Sunday, January 25, 2009

From: Erskine College Netnews 12.10.08

Mary Elizabeth Beardsley Land, a 1990 graduate of Erskine College, has received the 2008 Louise Seaman Bechtel Fellowship, a prestigious award given annually to one librarian in the United States.

Land majored in English and psychology at Erskine and has also earned master's degrees from Clemson University (in English) and Long Island University (in library science).

She is director of the Abbeville County Library System.

"My interest in libraries certainly grew partly out of the love for literature that professors like Joan Little and Bruce Carlock fostered while I was at Erskine," Land said.

The Bechtel Fellowship, coordinated through the American Library Association (ALA), will enable Land to conduct research on children's literature at the Baldwin Library of Historical Children's Literature, part of the George A. Smathers Libraries at the University of Florida, which contains a special collection of 85,000 volumes of children's literature published mostly before 1950.

The focus of Land's study, "Home for the Holidays: the Depiction of Holiday Themes in Books for Children," is described in an announcement of her award on the ALA Web site: "By reading materials that portray holiday traditions, images, themes and values from different time periods, she will study how literature affects children's expectations and memories of family holidays."

Land told Henry Green of the Abbeville Press and Banner that much of what she learns in her research "can be used for story time programs and other events" sponsored by the library system.

"I grew up -- as many of us did -- spending hours every week at the public library," Land said. "Some of my earliest memories are of story times at the local library in Teaneck, New Jersey, wearing an elephant name tag and marching along in a circle with the other preschoolers."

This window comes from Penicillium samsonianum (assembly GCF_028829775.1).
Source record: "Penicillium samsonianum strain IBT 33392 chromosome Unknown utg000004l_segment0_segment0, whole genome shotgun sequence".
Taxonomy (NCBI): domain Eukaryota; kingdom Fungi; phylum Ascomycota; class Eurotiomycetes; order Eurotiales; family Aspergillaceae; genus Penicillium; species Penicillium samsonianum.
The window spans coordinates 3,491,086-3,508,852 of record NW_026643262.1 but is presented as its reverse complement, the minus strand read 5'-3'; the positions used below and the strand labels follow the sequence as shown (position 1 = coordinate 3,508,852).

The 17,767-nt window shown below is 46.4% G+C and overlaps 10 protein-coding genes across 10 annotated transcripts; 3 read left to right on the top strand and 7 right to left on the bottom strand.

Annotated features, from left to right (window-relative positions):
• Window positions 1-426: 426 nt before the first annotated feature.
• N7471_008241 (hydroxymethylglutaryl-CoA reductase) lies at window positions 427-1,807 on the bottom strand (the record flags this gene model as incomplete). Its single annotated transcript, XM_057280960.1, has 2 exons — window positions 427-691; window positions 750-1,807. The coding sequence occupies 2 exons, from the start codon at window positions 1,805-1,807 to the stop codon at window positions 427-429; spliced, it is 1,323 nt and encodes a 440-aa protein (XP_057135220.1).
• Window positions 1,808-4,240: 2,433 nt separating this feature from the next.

Today, as director of a library system, she sees the importance of the library "for all age groups, from toddlers at story time, to high school students looking for a good book and a place to hang out, to retirees, reading the papers and e-mailing their grandkids who live away."

But what about all those entertainment technologies that seem to compete with curling up with a good book?

"Despite the concerns you hear about the demise of reading and the printed word, if you look around, I think you'll see just the opposite," Land said. "The huge popularity of the 'Twilight' series by Stephenie Meyer, for example, has teenagers flocking to libraries and bookstores around the country. Book clubs are thriving, and children continue to feel the lure of a good story."

Land cites local statistics to support her optimistic view. "Here in Abbeville County, our circulation of materials has more than doubled in the past five years."

In difficult times, public libraries can be especially important, according to Land. "As economic downturns occur, libraries become even more valuable to citizens who can use the library for free books, movies, magazines and Internet access."

Land lives in Abbeville with her husband Christopher. She has served as an adjunct professor of English at Erskine College.